Thus, Dr. Asare was found to have violated the ADA (and, since his activities were taking place in New York City, the City’s Human Rights Law) in two respects: denying services to people with a disability, and using medical testing to screen out otherwise qualified people with a disability.

Some of these points had been established at earlier stages of the litigation when the focus was on Mr. Milano’s discrimination claim.  The government’s decision to add claims on behalf of J.G. and S.V. prolonged the case, because the issue of testing, which was not raised in Milano’s case, had to be addressed in connection with J.G. and S.V..  The court needed medical expert testimony so that Judge Torres could determine whether requiring the testing violated the statute, a crucial point in framing her remedial order in the case, and haggling about the qualification of an appropriate expert caused significant delay, which is one of the reasons a lawsuit originally filed in 2015 did not come to a final ruling by the trial court until five years later.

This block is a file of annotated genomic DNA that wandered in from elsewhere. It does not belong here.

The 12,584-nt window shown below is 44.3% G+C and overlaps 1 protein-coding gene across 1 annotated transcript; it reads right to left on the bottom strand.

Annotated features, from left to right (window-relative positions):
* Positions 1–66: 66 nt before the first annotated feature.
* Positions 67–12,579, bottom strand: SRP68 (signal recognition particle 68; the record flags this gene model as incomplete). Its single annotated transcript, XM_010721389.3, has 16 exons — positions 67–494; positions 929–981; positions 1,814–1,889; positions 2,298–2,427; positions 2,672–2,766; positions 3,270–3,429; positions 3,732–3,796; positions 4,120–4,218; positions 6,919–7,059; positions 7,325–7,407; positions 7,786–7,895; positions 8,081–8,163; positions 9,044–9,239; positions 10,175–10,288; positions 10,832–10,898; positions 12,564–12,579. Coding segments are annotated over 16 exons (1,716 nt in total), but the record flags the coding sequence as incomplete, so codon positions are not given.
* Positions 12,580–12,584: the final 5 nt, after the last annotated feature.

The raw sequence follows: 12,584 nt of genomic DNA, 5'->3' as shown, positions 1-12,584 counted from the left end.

The amount of damages was determined by reference to the range of damages that are customarily awarded in Title III cases.  Here the focus was on the psychological and emotional impact on the three men from being denied Dr. Asare’s services under these circumstances.  Each of them credibly testified about severe emotional distress that they suffered, prompting the judge to award the highest amount of damages that she found to be available under the ranges of damages that have been awarded in ADA cases, adding consideration of the range of remedies available under the New York City law as well.

It is possible that Dr. Asare could get the damages cut down on appeal to the 2nd Circuit Court of Appeals, but Judge Torres devoted a substantial part of her opinion to describing the testimony about how each man was affected by being rejected for the procedure, and particularly the bizarre treatment of S.V., who was not HIV-positive and was actually prepped for surgery and sedated by mistake, then sent home in that sedated state without any supervision or follow-up from Dr. Asare’s office to see whether he was all right.  The court’s description of Dr. Asare’s conduct in this case should draw the attention of regulatory authorities on health care practice.

Lawyers from the U.S. Department of Justice prosecuted the case against Dr. Asare, but Mark Milano was allowed by Judge Torres to intervene as a co-plaintiff, and he was represented by Alison Ellis Frick and Matthew D. Brinckerhoff, of Emery Celli Brinckerhoff & Abady, LLP, New York, NY, as well as Armen Hagop Merjian, who has litigated many important HIV-related cases on behalf of Housing Works, Inc., a provider of housing to people living with HIV and an active advocate for their rights.